Biodiversity or biological diversity covers a spectrum from the diversity of biological compounds through to large scale ecosystems and the diversity of all life on Earth. Paul Oldham and Oscar Forero work on biodiversity through a combination of:
- Fieldwork based projects in Latin America (notably the Amazon and the Andes). We mainly work directly with indigenous peoples organisations and communities on projects focusing on participatory research and mapping.
- Participation in the work of the United Nations Convention on Biological Diversity. In particular our work has focused on the development of the International Regime on Access to Genetic Resources and Benefit-Sharing and traditional knowledge.
Our work on biodiversity is developing in four main directions:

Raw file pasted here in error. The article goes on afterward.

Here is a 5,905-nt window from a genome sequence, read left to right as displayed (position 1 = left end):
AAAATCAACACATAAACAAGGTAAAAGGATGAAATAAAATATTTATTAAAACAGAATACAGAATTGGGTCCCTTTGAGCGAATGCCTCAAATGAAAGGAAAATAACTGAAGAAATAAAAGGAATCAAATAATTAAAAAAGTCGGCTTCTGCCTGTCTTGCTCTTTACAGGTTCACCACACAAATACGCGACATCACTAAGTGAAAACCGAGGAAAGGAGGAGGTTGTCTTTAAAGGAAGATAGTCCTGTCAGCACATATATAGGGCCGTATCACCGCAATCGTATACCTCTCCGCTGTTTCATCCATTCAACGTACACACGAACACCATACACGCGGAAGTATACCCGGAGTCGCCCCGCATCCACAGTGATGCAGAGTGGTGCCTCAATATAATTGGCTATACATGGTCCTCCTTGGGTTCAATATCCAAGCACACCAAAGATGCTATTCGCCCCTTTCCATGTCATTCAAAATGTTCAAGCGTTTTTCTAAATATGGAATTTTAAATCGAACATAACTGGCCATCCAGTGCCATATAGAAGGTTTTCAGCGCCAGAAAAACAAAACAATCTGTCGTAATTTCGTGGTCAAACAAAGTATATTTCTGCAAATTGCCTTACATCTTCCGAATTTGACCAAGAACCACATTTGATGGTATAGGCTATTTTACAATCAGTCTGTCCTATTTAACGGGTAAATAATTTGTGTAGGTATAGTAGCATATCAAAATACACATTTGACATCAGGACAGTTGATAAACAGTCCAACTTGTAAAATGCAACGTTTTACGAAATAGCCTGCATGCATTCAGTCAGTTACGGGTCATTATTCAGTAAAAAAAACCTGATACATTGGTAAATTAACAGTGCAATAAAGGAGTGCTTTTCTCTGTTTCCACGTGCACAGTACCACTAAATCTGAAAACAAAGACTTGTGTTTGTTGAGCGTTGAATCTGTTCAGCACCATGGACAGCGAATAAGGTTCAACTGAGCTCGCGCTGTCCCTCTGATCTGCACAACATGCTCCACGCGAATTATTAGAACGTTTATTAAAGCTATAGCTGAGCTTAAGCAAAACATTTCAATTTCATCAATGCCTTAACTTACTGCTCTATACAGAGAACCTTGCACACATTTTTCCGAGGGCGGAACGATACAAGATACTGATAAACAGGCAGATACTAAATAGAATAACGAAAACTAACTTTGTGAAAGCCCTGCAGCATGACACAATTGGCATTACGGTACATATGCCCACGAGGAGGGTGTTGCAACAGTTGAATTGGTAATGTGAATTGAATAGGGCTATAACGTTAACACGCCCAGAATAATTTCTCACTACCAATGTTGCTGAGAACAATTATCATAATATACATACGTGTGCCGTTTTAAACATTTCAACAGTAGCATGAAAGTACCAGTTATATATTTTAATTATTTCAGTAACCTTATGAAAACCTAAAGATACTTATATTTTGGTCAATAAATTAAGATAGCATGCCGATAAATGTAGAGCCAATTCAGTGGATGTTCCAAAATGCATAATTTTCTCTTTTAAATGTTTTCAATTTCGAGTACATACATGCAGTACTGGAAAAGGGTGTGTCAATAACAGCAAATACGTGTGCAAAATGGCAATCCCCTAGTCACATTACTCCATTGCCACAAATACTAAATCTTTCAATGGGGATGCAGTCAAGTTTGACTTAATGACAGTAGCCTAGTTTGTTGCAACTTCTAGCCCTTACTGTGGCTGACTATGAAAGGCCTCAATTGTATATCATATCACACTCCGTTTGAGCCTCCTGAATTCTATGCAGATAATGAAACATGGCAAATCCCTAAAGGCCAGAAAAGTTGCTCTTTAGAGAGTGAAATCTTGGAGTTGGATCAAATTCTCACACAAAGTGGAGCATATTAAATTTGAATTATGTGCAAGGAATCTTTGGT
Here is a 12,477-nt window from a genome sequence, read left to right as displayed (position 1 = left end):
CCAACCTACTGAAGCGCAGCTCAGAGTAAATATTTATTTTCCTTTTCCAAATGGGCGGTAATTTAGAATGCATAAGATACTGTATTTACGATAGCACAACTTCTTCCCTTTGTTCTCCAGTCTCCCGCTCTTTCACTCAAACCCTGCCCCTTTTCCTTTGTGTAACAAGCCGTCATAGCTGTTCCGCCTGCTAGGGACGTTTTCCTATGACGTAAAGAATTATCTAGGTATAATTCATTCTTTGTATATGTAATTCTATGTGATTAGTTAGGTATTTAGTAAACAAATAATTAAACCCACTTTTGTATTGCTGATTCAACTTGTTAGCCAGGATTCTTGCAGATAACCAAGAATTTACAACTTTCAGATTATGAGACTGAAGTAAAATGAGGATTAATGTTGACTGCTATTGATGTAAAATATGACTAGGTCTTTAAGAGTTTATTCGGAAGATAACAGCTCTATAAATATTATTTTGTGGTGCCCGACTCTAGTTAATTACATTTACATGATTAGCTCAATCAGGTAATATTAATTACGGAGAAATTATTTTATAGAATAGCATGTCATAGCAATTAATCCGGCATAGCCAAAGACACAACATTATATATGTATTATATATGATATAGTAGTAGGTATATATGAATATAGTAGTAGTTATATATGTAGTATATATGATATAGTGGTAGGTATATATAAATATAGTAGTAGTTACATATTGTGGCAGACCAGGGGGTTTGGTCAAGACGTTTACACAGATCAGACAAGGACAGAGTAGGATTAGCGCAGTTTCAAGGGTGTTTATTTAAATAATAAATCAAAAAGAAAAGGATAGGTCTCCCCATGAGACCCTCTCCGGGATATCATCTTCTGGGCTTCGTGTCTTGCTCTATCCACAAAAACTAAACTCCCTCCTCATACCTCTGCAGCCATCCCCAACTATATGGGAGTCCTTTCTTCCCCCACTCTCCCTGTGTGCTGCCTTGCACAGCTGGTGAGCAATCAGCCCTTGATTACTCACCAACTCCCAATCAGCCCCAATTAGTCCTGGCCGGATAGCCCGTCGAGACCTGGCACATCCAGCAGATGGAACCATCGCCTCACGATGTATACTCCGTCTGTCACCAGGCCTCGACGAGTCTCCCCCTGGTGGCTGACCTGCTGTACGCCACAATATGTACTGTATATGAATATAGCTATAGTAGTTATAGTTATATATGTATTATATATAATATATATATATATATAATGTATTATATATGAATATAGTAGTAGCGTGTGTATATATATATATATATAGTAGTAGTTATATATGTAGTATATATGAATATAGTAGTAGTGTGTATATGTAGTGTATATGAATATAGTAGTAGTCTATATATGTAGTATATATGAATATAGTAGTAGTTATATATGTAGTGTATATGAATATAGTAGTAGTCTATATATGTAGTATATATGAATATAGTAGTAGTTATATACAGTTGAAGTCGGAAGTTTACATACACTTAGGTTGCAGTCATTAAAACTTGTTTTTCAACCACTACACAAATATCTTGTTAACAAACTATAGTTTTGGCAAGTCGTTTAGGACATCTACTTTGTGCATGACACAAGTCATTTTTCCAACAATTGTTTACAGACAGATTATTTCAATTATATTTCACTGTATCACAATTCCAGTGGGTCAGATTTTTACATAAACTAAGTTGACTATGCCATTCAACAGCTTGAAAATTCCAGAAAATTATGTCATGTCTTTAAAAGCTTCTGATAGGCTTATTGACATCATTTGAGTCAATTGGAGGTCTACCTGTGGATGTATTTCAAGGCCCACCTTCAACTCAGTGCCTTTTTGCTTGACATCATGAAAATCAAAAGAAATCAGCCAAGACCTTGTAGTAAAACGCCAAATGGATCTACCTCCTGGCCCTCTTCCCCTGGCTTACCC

- As part of the we are extending the use of electronic taxonomic biodiversity data from the Catalogue of Life, Encyclopedia of Life and GBIF to the socio-economic uses of biodiversity. This will enhance understanding of the range of uses of biodiversity and allow policy-makers and others to track and monitor biodiversity across the web;
- We are interested in the potential of web mapping tools such as Issue Crawler and Gephi to enhance our ability to visualise biodiversity on the web. We are piloting web crawls for species such as hoodia as a basis for a larger scale web mapping exercise;
- Using the EPO World Patent Statistical Database (PATSTAT) under the intellectual property project, we are developing analysis of global trends in patent data for biodiversity;
- Oscar Forero's work is increasingly focusing on agricultural biodiversity and food security with the aim of developing this research field with partners in Peru and linking across to the International Treaty on Plant Genetic Resources for Food and Agriculture (the Plant Treaty).
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